Android malware is following in the footsteps of Windows malware with attackers adopting some of the same distribution and monetization techniques despite the major differences between the platforms.
The latest development is a mass email spam campaign being used to distribute Android scareware -- applications that use scare tactics to trick users into paying for worthless services. Researchers from security vendor FireEye identified one such campaign that was launched on Sept. 6 and is still ongoing.
The rogue emails use themes like failed package delivery notifications from USPS or electronic wedding invitations that have long been used in phishing emails to spread Windows malware.
The emails contain links that lead to websites serving an Android package (APK) file called LabelReader.apk. This APK installs a known Android scareware application called FakeDefender that masquerades as a commercial Android security product.
"The malware deceives users into paying for cleanup of other non-existent infections on their device," said Vinay Pidathala, a senior security researcher at FireEye, Tuesday in a blog post. "In addition to displaying fake messages of infection, the APK also has the functionality to intercept incoming and outgoing phone calls as well as messages."
Using emails to distribute Android malware is not a new technique, but it is not a common one either. Most Android malware is still distributed through third-party app stores or Google Play, when malicious apps escape Google's detection.
In April, security researchers discovered a targeted email attack targeting Uyghur activists that was used to distribute an Android Trojan program. Unlike that attack, this new spam campaign aims at wide distribution of the malware and is not targeting a specific group of users.
"Spammed malware for Android is becoming more and more popular with cyber-criminals, because they can target more devices at once," said Bogdan Botezatu, a senior e-threat analyst at antivirus vendor Bitdefender, Tuesday via email. "This is already the third wave of spam leading to Android malware this year and we presume that cyber-criminals are still just running tests to see how well their threats perform before taking the business to the next level."
According to security researchers, this trend is likely to intensify and is driven in part by the fact that a large number of people now check their email from their smartphones instead from their computers.
"As client-side antispam solutions for Android are scarce, chances are that spam will make it more easily into the users' mobile inboxes," Botezatu said.
Users forget that their mobile devices are not as well protected as their PCs, which usually have anti-malware, firewalls, disk encryption and other security products installed, said Jason Steer, a senior architect at FireEye, via email.
Furthermore, legitimate third-party app stores are getting better at identifying malicious apps and using email to distribute Android malware bypasses the app stores entirely, he said.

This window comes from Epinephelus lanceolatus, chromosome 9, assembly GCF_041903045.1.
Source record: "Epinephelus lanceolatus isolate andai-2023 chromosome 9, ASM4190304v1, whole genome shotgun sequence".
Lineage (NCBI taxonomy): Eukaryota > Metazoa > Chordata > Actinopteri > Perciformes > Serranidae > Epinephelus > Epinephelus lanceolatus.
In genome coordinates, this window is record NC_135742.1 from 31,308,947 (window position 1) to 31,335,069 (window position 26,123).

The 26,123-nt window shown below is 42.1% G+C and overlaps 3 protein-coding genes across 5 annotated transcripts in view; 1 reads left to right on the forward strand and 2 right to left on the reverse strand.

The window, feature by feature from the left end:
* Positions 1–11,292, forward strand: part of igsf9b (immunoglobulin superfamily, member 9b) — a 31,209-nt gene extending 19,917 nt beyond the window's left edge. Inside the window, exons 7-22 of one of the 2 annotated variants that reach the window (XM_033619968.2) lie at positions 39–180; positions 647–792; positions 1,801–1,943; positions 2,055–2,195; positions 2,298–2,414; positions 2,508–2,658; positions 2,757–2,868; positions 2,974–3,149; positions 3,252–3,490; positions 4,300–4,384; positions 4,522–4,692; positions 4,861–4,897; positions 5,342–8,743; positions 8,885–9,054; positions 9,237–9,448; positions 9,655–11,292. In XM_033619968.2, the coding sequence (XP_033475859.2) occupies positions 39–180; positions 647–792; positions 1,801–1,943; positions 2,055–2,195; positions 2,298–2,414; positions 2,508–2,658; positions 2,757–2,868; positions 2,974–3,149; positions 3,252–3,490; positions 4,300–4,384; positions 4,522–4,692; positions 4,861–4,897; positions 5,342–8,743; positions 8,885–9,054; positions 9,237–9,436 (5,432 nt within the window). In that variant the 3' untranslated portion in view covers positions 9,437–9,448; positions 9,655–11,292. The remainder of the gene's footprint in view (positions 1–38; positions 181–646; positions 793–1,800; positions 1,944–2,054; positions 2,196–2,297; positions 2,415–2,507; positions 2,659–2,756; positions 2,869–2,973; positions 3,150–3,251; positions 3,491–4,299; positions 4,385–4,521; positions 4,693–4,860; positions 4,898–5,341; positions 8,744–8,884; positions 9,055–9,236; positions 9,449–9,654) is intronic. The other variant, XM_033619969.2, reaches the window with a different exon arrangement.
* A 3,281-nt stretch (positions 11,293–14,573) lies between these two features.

Another interesting aspect of this new spam campaign is that it targets multiple platforms. The links spammed in the rogue emails lead to some websites that check the User-Agent headers sent by users' browsers to determine their OSes. If a visiting user runs a Windows browser the website will serve a malicious .zip file containing Windows malware, but if they're using an Android browser it will serve the malicious Android APK.
"The first time we saw a platform-aware spam campaign that also involves Android was in March this year, when spamvertised links would redirect users to either infected APKs or to a Blackhole exploit kit," Botezatu said. "This way, every single potential victim is carefully profiled for flaws and redirected to the appropriate infection mechanism. This technique could either hint that cyber-criminals who deal with Windows malware are expanding their business to other platforms, or that they are actually leasing their infrastructure to cyber-criminals with a particular focus on Android."
"More and more threats are multi-browser and multi-OS enabled, ensuring maximum coverage on user endpoints and maximum distribution," Steer said.
Like Android threats distributed from third-party app stores, the Android scareware distributed through this spam campaign can only affect devices configured to allow the installation of apps from sources other than Google Play. This is a setting that comes disabled by default in Android, but many users turn it on, primarily because they want to install legitimate apps that are not available on Google Play or because they don't have Google Play access.
"I'd say that there are plenty of users out there who allow installation of applications outside the official channel," Botezatu said. "Although I can't speculate on numbers, there is a huge pool of Android adopters in Asia, for instance, who can't fully take advantage of Google Play, so they have to rely on third-party markets to buy apps."
Most users are not security conscious and are unaware of the implications of turning this feature on, Steer said.
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